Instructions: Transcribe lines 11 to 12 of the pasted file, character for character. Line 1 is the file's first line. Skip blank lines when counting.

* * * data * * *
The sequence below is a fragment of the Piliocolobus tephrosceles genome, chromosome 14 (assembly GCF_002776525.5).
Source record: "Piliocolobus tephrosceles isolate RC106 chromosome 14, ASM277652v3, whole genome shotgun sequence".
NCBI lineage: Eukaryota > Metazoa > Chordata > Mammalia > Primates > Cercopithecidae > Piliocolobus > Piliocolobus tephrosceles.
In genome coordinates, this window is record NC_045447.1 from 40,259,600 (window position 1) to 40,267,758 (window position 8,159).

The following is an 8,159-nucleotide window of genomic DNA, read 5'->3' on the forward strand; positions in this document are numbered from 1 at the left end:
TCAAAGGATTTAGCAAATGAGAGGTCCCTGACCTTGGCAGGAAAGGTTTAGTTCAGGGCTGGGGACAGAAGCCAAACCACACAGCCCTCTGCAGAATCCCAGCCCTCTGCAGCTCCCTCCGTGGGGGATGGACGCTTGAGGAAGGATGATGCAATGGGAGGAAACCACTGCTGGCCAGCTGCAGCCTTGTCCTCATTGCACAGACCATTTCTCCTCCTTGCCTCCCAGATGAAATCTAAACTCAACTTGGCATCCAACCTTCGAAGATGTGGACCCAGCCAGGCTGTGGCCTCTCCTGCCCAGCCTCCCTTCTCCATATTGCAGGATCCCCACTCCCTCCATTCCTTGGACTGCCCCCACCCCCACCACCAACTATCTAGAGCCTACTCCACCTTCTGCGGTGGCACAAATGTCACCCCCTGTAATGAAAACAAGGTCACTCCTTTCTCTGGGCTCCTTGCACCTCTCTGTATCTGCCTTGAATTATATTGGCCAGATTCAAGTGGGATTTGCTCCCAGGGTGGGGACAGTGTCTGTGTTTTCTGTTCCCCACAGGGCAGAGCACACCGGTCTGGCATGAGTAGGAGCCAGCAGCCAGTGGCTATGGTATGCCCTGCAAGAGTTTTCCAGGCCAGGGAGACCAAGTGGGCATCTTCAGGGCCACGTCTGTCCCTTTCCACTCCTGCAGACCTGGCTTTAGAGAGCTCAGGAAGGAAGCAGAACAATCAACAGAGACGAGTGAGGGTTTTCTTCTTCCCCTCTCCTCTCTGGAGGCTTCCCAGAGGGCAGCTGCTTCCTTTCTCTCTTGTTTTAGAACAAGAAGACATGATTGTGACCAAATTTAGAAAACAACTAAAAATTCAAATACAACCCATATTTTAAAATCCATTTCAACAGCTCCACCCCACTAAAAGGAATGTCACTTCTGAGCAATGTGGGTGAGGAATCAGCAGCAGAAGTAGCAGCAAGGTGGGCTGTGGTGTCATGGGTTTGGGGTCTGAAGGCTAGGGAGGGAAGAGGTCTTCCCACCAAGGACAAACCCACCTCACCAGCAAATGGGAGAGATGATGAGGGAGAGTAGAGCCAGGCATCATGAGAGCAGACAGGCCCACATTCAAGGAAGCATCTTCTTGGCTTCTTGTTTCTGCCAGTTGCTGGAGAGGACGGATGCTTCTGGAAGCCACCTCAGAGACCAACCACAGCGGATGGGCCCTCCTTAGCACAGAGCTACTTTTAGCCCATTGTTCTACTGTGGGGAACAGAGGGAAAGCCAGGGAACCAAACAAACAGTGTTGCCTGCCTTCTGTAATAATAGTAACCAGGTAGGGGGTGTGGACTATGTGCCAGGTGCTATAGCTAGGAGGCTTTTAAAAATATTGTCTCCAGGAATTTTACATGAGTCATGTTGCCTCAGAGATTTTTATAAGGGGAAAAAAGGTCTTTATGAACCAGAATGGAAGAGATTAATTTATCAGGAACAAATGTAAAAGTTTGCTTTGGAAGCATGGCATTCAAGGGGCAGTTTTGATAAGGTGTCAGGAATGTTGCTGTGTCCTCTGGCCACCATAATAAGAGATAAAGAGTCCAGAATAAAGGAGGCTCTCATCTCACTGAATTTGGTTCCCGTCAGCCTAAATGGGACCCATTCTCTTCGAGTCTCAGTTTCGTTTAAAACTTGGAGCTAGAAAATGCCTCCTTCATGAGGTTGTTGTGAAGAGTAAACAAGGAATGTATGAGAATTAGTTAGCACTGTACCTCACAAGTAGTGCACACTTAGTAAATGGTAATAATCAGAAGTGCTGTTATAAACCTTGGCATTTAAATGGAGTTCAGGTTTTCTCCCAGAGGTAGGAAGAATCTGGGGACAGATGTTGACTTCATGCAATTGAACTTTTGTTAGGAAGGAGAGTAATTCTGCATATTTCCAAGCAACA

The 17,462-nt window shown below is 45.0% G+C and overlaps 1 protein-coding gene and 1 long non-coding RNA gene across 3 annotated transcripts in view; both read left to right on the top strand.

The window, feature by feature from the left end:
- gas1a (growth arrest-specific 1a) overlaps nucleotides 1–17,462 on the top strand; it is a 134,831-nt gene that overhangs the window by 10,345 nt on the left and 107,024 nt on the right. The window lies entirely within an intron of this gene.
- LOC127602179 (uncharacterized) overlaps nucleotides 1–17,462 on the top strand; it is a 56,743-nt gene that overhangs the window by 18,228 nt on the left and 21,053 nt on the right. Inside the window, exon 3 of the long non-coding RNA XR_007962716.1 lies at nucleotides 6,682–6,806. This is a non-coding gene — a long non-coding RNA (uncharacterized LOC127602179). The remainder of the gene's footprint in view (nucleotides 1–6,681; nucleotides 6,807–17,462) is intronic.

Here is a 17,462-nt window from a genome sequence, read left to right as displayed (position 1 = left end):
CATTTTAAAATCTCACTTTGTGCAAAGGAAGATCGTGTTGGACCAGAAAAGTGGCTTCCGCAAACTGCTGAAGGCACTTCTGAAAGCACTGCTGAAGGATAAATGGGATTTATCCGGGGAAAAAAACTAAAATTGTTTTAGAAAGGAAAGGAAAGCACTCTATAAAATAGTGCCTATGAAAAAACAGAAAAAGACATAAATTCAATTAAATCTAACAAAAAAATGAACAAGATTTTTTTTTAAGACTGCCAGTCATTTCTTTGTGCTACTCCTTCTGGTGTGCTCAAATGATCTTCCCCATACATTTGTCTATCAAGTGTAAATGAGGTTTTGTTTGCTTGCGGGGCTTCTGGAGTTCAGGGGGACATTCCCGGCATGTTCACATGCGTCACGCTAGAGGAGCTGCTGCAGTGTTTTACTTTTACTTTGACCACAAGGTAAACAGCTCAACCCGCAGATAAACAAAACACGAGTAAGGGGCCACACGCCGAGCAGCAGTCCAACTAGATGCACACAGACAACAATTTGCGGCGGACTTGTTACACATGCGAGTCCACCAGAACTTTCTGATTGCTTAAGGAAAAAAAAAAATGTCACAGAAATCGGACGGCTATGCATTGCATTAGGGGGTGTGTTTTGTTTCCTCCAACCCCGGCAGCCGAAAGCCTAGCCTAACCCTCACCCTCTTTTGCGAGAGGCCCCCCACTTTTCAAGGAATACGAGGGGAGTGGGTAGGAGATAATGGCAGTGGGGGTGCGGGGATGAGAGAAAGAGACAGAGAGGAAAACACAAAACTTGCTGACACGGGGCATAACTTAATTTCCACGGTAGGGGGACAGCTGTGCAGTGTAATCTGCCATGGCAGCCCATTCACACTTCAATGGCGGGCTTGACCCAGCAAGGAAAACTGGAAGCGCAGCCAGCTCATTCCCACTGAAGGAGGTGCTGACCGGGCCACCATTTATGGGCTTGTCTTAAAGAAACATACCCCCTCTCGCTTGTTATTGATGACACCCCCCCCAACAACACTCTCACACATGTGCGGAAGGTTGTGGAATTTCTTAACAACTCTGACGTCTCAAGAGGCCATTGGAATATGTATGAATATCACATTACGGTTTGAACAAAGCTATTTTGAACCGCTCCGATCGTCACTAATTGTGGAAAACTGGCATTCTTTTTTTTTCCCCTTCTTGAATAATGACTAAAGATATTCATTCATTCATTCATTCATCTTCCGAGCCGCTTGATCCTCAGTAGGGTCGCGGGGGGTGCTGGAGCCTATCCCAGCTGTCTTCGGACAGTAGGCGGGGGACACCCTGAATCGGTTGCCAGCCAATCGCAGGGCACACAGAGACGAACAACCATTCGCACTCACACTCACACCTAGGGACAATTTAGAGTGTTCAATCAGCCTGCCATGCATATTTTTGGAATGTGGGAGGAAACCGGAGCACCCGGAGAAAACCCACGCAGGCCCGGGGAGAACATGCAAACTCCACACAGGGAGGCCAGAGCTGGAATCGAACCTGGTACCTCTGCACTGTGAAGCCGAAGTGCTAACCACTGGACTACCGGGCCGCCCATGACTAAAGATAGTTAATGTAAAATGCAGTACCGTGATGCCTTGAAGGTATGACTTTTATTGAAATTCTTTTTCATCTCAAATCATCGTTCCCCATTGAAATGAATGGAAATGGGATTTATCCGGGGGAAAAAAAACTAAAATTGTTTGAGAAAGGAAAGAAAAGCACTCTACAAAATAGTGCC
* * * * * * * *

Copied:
Here is a 17,462-nt window from a genome sequence, read left to right as displayed (position 1 = left end):
CATTTTAAAATCTCACTTTGTGCAAAGGAAGATCGTGTTGGACCAGAAAAGTGGCTTCCGCAAACTGCTGAAGGCACTTCTGAAAGCACTGCTGAAGGATAAATGGGATTTATCCGGGGAAAAAAACTAAAATTGTTTTAGAAAGGAAAGGAAAGCACTCTATAAAATAGTGCCTATGAAAAAACAGAAAAAGACATAAATTCAATTAAATCTAACAAAAAAATGAACAAGATTTTTTTTTAAGACTGCCAGTCATTTCTTTGTGCTACTCCTTCTGGTGTGCTCAAATGATCTTCCCCATACATTTGTCTATCAAGTGTAAATGAGGTTTTGTTTGCTTGCGGGGCTTCTGGAGTTCAGGGGGACATTCCCGGCATGTTCACATGCGTCACGCTAGAGGAGCTGCTGCAGTGTTTTACTTTTACTTTGACCACAAGGTAAACAGCTCAACCCGCAGATAAACAAAACACGAGTAAGGGGCCACACGCCGAGCAGCAGTCCAACTAGATGCACACAGACAACAATTTGCGGCGGACTTGTTACACATGCGAGTCCACCAGAACTTTCTGATTGCTTAAGGAAAAAAAAAAATGTCACAGAAATCGGACGGCTATGCATTGCATTAGGGGGTGTGTTTTGTTTCCTCCAACCCCGGCAGCCGAAAGCCTAGCCTAACCCTCACCCTCTTTTGCGAGAGGCCCCCCACTTTTCAAGGAATACGAGGGGAGTGGGTAGGAGATAATGGCAGTGGGGGTGCGGGGATGAGAGAAAGAGACAGAGAGGAAAACACAAAACTTGCTGACACGGGGCATAACTTAATTTCCACGGTAGGGGGACAGCTGTGCAGTGTAATCTGCCATGGCAGCCCATTCACACTTCAATGGCGGGCTTGACCCAGCAAGGAAAACTGGAAGCGCAGCCAGCTCATTCCCACTGAAGGAGGTGCTGACCGGGCCACCATTTATGGGCTTGTCTTAAAGAAACATACCCCCTCTCGCTTGTTATTGATGACACCCCCCCCAACAACACTCTCACACATGTGCGGAAGGTTGTGGAATTTCTTAACAACTCTGACGTCTCAAGAGGCCATTGGAATATGTATGAATATCACATTACGGTTTGAACAAAGCTATTTTGAACCGCTCCGATCGTCACTAATTGTGGAAAACTGGCATTCTTTTTTTTTCCCCTTCTTGAATAATGACTAAAGATATTCATTCATTCATTCATTCATCTTCCGAGCCGCTTGATCCTCAGTAGGGTCGCGGGGGGTGCTGGAGCCTATCCCAGCTGTCTTCGGACAGTAGGCGGGGGACACCCTGAATCGGTTGCCAGCCAATCGCAGGGCACACAGAGACGAACAACCATTCGCACTCACACTCACACCTAGGGACAATTTAGAGTGTTCAATCAGCCTGCCATGCATATTTTTGGAATGTGGGAGGAAACCGGAGCACCCGGAGAAAACCCACGCAGGCCCGGGGAGAACATGCAAACTCCACACAGGGAGGCCAGAGCTGGAATCGAACCTGGTACCTCTGCACTGTGAAGCCGAAGTGCTAACCACTGGACTACCGGGCCGCCCATGACTAAAGATAGTTAATGTAAAATGCAGTACCGTGATGCCTTGAAGGTATGACTTTTATTGAAATTCTTTTTCATCTCAAATCATCGTTCCCCATTGAAATGAATGGAAATGGGATTTATCCGGGGGAAAAAAAACTAAAATTGTTTGAGAAAGGAAAGAAAAGCACTCTACAAAATAGTGCC